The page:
Oxford High Greenpower wins second consecutive national championship, helps secure grants to expand program to two county schools

·3 min read

Jun. 1—OXFORD — The Oxford High School Greenpower Team brought home its second consecutive national championship after competing with other teams from across the country at finals held at Talladega Superspeedway.

Two schools in the Calhoun County School district will soon be able to share in the excitement of participating in the program because of a grant awarded to Oxford by Alabama Power to help expand the program to more students in the area.

"In order to do this, we had to have schools who were willing to support the program with a teacher, interest in the program and a place to meet," Oxford spokesperson Lorie Denton said.

Those schools will be Ohatchee and Wellborn Elementary schools, whose fifth and sixth graders will have the opportunity to expand their skills while having some fun.

"It is amazing when you see this in action," Oxford Schools Superintendent Dr. Shannon Stanley said. "The teamwork, critical thinking, problem solving — they keep recalibrating and perfecting things and go on to win. I am excited for other school systems to have this opportunity.

"It's a great thing for the city of Oxford and Alabama Power to extend this to Calhoun County Schools, which will make our region even stronger."

Britt Young, Oxford Greenpower coach, said the program allows students to develop skills for the workplace.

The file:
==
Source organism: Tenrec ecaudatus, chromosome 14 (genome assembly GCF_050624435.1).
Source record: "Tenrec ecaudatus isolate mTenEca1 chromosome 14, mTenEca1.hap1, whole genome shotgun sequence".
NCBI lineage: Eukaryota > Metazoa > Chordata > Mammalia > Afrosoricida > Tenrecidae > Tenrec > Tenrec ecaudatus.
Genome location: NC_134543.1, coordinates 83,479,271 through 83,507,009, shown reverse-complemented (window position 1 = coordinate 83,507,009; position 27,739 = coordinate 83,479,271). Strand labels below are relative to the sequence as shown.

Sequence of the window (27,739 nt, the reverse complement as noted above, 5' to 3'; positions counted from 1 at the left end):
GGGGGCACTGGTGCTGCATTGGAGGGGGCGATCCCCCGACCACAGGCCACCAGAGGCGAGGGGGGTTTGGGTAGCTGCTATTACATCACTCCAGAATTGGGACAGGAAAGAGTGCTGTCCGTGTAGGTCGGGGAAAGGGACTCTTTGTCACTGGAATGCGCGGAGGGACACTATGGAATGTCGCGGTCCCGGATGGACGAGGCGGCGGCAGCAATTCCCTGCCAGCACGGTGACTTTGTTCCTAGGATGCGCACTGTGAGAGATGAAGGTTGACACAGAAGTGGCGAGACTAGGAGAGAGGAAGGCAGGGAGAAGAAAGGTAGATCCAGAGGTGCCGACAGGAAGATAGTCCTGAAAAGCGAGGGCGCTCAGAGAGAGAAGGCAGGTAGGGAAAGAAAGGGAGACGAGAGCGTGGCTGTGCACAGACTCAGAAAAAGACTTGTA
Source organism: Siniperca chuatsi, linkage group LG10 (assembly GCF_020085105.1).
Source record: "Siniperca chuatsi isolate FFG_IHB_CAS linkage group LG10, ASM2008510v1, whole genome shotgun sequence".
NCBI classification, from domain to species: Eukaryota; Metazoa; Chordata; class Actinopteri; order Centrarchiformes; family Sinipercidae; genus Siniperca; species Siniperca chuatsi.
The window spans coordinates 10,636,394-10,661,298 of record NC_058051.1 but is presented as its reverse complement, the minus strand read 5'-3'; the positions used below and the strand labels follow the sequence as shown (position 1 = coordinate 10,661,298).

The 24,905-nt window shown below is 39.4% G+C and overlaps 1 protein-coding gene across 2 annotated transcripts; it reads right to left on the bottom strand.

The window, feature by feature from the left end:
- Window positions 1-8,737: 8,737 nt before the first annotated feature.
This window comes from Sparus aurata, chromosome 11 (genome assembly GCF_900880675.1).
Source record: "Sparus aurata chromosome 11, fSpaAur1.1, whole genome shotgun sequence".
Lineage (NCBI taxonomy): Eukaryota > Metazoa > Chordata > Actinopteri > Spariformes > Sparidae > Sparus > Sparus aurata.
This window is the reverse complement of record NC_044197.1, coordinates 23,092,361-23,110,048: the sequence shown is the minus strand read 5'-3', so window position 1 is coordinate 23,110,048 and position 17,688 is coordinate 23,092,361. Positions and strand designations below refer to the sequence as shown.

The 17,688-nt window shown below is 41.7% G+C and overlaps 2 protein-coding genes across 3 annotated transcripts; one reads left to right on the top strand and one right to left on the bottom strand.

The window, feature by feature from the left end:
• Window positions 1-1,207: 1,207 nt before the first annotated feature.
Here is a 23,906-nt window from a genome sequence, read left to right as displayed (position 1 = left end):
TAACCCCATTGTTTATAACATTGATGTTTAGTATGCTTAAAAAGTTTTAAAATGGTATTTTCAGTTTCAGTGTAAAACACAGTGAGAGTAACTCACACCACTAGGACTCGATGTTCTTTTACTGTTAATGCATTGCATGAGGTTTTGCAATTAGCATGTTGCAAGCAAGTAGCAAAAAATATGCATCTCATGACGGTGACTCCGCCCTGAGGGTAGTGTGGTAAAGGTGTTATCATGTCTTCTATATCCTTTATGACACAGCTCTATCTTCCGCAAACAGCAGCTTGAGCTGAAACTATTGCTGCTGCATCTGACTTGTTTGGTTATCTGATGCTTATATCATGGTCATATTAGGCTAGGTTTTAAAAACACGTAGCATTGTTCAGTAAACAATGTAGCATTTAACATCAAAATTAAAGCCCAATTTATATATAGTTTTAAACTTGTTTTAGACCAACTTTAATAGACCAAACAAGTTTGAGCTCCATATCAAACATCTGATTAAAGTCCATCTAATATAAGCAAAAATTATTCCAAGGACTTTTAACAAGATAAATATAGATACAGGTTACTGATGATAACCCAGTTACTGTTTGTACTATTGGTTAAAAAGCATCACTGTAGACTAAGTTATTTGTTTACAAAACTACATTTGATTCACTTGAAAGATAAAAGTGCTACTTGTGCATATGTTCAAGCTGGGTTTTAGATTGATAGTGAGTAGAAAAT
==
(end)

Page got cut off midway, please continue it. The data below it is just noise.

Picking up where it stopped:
"Oxford has had this program for six years and we have students in college right now seeking degrees in engineering, applied engineering, industrial magnets and business leadership," Young said. "The students have a great time racing but the real point of the program for us is workforce development."

Mayor Alton Craft said there are "some fantastic young people who deserve this chance."

"I knew if we could get some competition within our area the way other areas do, we could be developing aerospace engineers that will have what it takes to maybe have a spaceport of the future right here," Craft said.

Terry Smiley, Alabama Power Eastern Division vice president, said "this is what it's all about."

"It's an investment," Smiley said. "One of the things that is important to Alabama Power is education. It's the best investment we can make and when you talk about Greenpower, you are talking about skills in science, math, engineering and technology that will help our youth as they move forward. It's all about workforce development and that makes our community strong."

Young told The Anniston Star there were more than 600 middle and high school students present at the Talladega competition, with some that traveled from as far away as Pennsylvania, Indiana, and Texas

"Teams present had been competing all year to qualify for the event, where they would compete in two 90-minute race heats to see who would be able to go the farthest in electric race cars that they built themselves," Young said. "The teams battled hard against themselves, against each other, and against the heat, as asphalt temperatures rose above 136 degrees."

Oxford High School teams came into the event already ranked first in the Kit and Modified Divisions and were ranked second in the Custom Division.

After the Talladega national championship competition, Oxford Middle School placed second nationally in the Kit Division.

Oxford High School Placed second in both the Custom and Modified divisions, and they were named national champions in the Kit Division.